British warships, moving for the first time to within sight of the Falkland Islands, bombarded Argentine occupation forces there again today as officials here signaled significant shifts Britain has made in negotiations to achieve a diplomatic settlement.
With expectations increasing that the new British military action is preparation for an invasion within a week if the mediation attempt by U.N. Secretary General Javier Perez de Cuellar fails to achieve a settlement soon, British Foreign Secretary Francis Pym and other officials continued to show greater flexibility in Britain's negotiating position.
Saying Britain was willing to consider a wide range of possibilities including joint rule of the Falklands with Argentina, independence for the islands or a U.N. trusteeship, Pym told the Foreign Affairs Committee of the House of Commons today that "we have not taken the line that this is British sovereignty forever and a day. It could be, but it need not be."
Moving farther away from previous government statements about self-determination for the 1,800 inhabitants of the Falklands that appeared to give them a veto over any settlement, Pym said British negotiators "would bear in mind their wishes" after consulting them during an interim international administration of the islands following an Argentine withdrawal.
But he also repeated that "I am not prepared to exclude any possible military action that may be required in the future" if diplomacy failed to produce a negotiated settlement.
Other officials said most of the movement in the British position occurred in negotiations last week through Secretary of State Alexander M. Haig Jr. on a Peruvian government peace initiative before the diplomatic focus shifted to the United Nations. Under some pressure from Haig, according to sources here, the government of Prime Minister Margaret Thatcher dropped demands that full British administration be restored to the islands after an Argentine withdrawal and that the Falkland Islanders have a virtual veto in negotiations about the islands' future.
Instead, the Thatcher government has agreed to accept international administration of the Falklands. Britain no longer is demanding that its colonial governor be restored to authority in the Falklands, one informed source here said. But it reportedly wants all Argentine military administrators to leave and a U.N. or other international administration to operate through the islanders' legislative councils and the few remaining British civil servants headed by the colonial financial secretary.two points, according to senior government sources: A supervised Argentine withdrawal from the Falklands must be part of any cease-fire and Argentina cannot be guaranteed sovereignty over the Falklands or any other "prejudged outcome" of the negotiations about their future.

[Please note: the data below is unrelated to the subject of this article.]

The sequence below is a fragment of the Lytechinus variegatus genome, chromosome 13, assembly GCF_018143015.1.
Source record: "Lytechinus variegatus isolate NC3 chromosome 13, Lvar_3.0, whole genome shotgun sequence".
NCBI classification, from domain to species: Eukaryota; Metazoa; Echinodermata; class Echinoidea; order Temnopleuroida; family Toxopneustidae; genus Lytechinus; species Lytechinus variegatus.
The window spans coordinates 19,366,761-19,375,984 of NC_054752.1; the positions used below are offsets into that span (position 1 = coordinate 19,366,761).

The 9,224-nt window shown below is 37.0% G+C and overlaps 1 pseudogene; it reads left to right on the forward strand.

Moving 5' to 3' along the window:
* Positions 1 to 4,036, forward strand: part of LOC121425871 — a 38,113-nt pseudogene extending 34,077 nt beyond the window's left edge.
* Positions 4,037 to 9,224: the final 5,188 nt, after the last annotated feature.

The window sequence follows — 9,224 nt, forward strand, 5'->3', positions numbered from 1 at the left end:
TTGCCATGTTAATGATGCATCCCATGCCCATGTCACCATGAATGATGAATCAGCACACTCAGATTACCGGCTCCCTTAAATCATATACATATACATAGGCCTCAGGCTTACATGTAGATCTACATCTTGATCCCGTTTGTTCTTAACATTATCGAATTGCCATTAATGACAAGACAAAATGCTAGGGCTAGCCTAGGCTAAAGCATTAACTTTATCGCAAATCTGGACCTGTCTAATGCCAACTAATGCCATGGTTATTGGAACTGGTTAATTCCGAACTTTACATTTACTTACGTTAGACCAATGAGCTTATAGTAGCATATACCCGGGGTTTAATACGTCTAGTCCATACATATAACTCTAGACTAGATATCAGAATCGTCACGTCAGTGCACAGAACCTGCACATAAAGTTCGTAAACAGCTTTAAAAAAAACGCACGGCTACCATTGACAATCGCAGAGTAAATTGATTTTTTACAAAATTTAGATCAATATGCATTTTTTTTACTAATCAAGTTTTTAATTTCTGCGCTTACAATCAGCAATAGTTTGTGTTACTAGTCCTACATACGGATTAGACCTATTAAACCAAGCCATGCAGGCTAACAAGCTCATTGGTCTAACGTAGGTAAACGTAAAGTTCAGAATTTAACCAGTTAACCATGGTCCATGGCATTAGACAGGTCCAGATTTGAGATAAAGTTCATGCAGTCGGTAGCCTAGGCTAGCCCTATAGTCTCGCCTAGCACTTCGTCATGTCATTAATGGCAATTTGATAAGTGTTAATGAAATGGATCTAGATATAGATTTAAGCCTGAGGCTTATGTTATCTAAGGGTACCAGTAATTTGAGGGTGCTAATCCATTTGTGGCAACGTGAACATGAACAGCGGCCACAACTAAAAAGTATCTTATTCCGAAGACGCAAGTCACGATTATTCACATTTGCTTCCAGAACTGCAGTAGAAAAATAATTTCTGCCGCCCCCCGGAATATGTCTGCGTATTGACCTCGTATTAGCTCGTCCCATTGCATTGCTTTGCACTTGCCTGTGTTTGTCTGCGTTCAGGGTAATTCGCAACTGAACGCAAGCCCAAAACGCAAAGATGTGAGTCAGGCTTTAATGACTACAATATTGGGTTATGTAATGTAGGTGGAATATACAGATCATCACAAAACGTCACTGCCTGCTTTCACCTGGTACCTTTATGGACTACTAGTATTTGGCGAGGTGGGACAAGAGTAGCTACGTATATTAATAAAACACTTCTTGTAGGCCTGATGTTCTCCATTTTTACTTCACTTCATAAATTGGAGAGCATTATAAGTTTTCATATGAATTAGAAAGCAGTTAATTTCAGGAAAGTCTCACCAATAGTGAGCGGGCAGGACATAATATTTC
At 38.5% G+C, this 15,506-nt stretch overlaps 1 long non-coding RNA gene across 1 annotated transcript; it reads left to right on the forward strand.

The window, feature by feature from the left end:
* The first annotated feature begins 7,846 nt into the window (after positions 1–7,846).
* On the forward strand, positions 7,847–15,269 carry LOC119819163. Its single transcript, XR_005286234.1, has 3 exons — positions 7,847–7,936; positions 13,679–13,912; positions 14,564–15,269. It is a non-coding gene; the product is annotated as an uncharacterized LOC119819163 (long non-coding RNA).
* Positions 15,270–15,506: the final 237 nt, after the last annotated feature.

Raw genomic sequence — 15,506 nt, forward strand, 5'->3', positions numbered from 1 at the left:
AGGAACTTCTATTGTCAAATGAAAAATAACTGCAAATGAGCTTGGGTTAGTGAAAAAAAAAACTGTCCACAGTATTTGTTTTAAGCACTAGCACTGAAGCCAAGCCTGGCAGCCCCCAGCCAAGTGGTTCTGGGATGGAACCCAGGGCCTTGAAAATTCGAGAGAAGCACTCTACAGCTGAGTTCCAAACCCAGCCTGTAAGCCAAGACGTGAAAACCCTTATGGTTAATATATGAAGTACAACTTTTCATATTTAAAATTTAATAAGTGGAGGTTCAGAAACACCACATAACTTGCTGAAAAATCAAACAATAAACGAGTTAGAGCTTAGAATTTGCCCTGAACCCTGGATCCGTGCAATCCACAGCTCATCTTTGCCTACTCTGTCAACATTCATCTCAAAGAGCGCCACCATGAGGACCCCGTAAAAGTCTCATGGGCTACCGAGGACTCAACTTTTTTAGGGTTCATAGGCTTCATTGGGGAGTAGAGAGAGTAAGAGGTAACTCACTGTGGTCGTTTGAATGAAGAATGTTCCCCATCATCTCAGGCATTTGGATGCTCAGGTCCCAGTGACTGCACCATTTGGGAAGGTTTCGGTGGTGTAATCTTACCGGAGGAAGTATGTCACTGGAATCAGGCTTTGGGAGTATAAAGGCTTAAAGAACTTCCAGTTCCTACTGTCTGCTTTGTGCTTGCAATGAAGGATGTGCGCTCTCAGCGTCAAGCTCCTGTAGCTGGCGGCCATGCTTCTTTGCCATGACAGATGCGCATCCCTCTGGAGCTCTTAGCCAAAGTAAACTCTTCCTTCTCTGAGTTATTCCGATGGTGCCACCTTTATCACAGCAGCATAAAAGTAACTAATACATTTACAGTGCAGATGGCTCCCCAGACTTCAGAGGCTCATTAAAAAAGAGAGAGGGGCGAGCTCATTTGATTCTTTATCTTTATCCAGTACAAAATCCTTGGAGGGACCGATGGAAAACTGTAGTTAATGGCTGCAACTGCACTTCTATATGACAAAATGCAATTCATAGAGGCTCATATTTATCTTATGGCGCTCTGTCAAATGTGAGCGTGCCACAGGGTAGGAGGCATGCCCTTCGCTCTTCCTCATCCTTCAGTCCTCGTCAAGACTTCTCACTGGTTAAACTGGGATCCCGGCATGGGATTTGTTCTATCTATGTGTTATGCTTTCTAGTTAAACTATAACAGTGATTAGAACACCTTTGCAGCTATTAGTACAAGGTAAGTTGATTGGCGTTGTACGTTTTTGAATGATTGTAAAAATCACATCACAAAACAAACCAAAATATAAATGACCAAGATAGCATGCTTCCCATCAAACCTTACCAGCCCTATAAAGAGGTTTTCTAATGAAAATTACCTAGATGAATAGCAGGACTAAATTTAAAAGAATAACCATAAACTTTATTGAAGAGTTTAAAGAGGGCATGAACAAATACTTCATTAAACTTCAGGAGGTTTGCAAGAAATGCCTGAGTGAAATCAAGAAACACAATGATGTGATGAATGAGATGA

"We have been remarkably flexible considering the Argentinians invaded our territory," said one senior British official, who indicated the government would not modify its position further. "We do not see from the Argentinians the sort of flexibility we have been looking for," he said, "and there's not much more we can do about it."
Indicating the government would have to decide within a day or two whether the U.N. talks are likely to produce a settlement, another senior official said, "We can't pursue this indefinitely. We can only clarify our position so much and then you come against the crunch."
British Defense Secretary John Nott said the government would not allow Argentina to stall in the United Nations and slow Britain's military timetable.
"We have always expected that if they could they would take this into the United Nations with the idea of playing it along diplomatically," Nott said. "We have always throughout this thing moved forward remorselessly, so if we are forced and have no other choice but to repossess the islands, that will be open to us."